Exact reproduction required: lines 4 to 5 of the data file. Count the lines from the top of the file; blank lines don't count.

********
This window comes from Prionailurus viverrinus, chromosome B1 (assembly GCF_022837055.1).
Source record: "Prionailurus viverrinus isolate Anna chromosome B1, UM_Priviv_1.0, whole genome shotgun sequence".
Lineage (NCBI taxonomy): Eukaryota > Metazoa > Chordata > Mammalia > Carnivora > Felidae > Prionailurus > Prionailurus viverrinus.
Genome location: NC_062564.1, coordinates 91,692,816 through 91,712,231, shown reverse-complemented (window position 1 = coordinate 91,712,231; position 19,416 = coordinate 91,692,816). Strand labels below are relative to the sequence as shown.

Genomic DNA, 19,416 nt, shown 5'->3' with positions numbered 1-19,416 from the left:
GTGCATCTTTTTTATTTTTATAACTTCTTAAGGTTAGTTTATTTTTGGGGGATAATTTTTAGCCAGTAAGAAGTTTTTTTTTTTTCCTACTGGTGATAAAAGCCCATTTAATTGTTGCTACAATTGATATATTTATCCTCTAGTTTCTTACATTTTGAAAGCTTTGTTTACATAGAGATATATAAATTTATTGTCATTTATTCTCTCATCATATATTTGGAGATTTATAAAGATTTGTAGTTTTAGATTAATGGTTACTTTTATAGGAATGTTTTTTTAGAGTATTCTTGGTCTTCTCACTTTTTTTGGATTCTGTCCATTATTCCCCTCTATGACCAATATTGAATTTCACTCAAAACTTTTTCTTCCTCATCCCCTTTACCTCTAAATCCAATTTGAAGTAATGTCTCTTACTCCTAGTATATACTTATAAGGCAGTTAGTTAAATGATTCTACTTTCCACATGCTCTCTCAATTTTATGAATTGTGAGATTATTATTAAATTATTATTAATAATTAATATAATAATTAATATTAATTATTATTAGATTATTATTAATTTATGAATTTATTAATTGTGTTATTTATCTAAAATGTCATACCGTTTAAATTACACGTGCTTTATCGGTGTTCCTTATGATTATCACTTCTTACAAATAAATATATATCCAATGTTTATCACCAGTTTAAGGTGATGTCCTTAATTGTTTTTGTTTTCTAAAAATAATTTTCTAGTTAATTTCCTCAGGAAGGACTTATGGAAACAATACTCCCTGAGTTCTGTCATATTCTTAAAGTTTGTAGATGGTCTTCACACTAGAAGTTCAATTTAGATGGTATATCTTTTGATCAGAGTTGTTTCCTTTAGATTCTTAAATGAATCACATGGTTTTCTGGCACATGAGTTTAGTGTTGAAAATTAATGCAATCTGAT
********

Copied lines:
Genome location: NC_062564.1, coordinates 91,692,816 through 91,712,231, shown reverse-complemented (window position 1 = coordinate 91,712,231; position 19,416 = coordinate 91,692,816). Strand labels below are relative to the sequence as shown.

Genomic DNA, 19,416 nt, shown 5'->3' with positions numbered 1-19,416 from the left: